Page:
From the June 2017 issue

5 Health Screenings ALL Moms Should Get This Summer

Don’t let your busy schedule make you put off caring for your health. Find out which tests one DMC Medical Group physician says shouldn’t be postponed.

Vietnamese doctor listening heartbeat of her young patient

When mom’s happy, everyone’s happy.

The same could be said for when mom’s healthy. But for many women, personal health falls to the wayside while juggling a busy schedule of school obligations, sports practices and appointments for the kids.

“A lot of times mothers put the health of their children ahead of their own,” says Dr. Jeffrey Gillum, an OB-GYN with the DMC Medical Group who sees patients at the DMC Center for Obstetrics & Gynecology in Detroit.

Even though they’ll rush to make an appointment when their children have symptoms, moms tend to put things off when it’s for themselves.

“They may have something going on and they’ll just put it off and off until they have an annual exam or it gets to the point where they have to do something – either calling the doctor’s office or visiting the urgent care or emergency room,” Dr. Gillum says.

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And that’s a big problem, especially given the risks of delaying treatment. So with school out and family schedules usually slowing down a bit, the summer season is an ideal time for women to prioritize their own health and get in for some critical health screenings. Here’s a look at five screenings all women should schedule this summer.

1. The vitals

Your basic vital signs should be monitored every time you visit the doctor, whether it’s for an annual physical with your primary care provider or a visit with a specialist. This includes checking your blood pressure, heart rate and breathing and having any necessary discussions about weight management.

“That should be done at every doctor’s visit,” Dr. Gillum says.

But if you aren’t seeing the doctor regularly, that means something serious – like high blood pressure, which can lead to a stroke – could be missed.

“It’s really a shame to see young women who are in their late 30s or 40s who are victims of strokes due to their blood pressure,” he says.

2. Pap smear

While recommendations have changed for pap smears – new guidelines say they can be done every three years instead of annually for some women – you should talk with your OB-GYN about the best plan for you, Dr. Gillum says.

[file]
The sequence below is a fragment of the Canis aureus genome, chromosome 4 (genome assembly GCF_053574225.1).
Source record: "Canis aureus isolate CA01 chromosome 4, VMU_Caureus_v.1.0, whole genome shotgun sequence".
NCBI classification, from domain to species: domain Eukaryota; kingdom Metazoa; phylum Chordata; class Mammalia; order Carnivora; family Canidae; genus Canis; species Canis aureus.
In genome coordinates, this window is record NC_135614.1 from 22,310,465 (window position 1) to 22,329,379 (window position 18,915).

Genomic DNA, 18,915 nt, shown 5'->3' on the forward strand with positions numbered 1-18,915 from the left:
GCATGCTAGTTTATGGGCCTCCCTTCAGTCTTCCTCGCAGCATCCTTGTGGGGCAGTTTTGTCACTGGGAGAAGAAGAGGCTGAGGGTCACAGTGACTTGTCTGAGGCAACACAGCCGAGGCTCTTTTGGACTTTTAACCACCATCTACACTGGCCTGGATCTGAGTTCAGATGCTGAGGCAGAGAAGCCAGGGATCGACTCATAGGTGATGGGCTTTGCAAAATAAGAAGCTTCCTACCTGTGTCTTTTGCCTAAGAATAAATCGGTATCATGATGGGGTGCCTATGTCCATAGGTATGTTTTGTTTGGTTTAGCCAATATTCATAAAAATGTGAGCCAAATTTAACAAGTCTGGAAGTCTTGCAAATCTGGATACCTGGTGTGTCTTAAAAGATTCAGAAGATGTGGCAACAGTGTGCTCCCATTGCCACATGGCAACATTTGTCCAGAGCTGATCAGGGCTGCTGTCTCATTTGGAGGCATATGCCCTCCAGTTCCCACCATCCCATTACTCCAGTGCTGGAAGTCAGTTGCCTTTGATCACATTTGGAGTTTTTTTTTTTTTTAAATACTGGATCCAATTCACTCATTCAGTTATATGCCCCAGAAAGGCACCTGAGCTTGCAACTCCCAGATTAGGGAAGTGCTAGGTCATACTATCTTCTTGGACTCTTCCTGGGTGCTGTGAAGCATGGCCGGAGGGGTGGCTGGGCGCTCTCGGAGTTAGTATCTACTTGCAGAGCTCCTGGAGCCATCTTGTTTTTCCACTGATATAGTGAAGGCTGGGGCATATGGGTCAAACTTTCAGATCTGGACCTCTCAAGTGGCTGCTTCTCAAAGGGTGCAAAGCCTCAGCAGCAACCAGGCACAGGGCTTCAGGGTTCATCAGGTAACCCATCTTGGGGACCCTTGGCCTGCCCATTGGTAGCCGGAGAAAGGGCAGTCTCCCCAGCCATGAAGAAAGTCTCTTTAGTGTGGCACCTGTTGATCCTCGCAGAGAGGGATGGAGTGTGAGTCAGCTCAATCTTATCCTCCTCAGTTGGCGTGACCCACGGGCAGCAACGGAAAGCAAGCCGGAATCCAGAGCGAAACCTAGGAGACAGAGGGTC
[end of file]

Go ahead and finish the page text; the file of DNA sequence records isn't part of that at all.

“A lot of us like to see women once a year because there’s more involved to women’s health than just the pap smear,” he says.

Depending on the individual patient, more regular screening for sexually transmitted infections, chronic yeast infections or other screenings might be considered.

3. Breast exams or mammogram

It’s recommended that women begin yearly mammograms by age 40, Dr. Gillum says. “Earlier if there’s a strong family history of breast cancer,” he adds.

Before that, women should be performing regular self breast exams to monitor for any changes. “What I’ve found is a lot of women won’t do a breast exam and they’ll say, ‘Well, I’m not sure what I’m feeling.’ That’s not the purpose of them doing the exam,” he says. “You’re not doing this exam to make a diagnosis, you’re doing this exam to see if there’s a change.”

If you notice changes or have concerns, you should be seen right away. “If you do breast exams on a fairly regular basis, and something new shows up, hopefully we’re able to pick it up early so we can investigate,” Dr. Gillum notes.

4. Birth control check

Women should have a regular check-in with their OB-GYN about their birth control needs, Dr. Gillum suggests. “At least a yearly evaluation,” he says.

This is important in the event of expired birth control such as an IUD or implant, any issues with oral contraception or concerns about side effects. “Those things need to be evaluated on a fairly frequent basis,” he says.

5. Safety check

You might have noticed that the questions you’re asked during a doctor’s visit go beyond medical screenings. Questions about domestic violence and whether you’re in a safe environment may also come up – and that’s a good thing, since it’s a lifeline for some women.

“We’ve had some patients say they didn’t feel safe, and that puts us into a position of trying to refer them to someone or something, some agency for help,” Dr. Gillum explains. “This is an opportunity where they can speak confidentially to someone who may not be a person of authority but a person who has the responsibility to pass this information on to the authorities if necessary.”

What else?

Other important screenings to discuss with your doctor include skin cancer self-exams, signs of diabetes or a thyroid problem and any blood work that may be needed. Exercise and diet should also be a regular discussion, and women should be sure to share any new symptoms or concerns with their physician.

“These conditions are out there. Cancer is out there,” Dr. Gillum emphasizes. “They can’t really be ignored … All of us are going to be leaving this place, and I don’t know anyone who dies of good health. Usually there’s a cause. If you want to live a long, healthy life, you should make sure that someone is looking at you to make sure that you’re maintaining your health.”

As difficult as it can seem to make time for seeing the doctor – especially if you aren’t noticing symptoms – it’s something that shouldn’t be postponed.

“No one that I know of can diagnose themselves at home. That’s why the medical profession is here, to try to make these diagnoses and keep people healthy,” Dr. Gillum says. “It’s a very important reason to see a physician on a regular basis.”

To make an appointment with Dr. Gillum, visit DMC Medical Group online where you can book appointments in minutes. Or call the DMC Center for Obstetrics & Gynecology at 313-993-0909.

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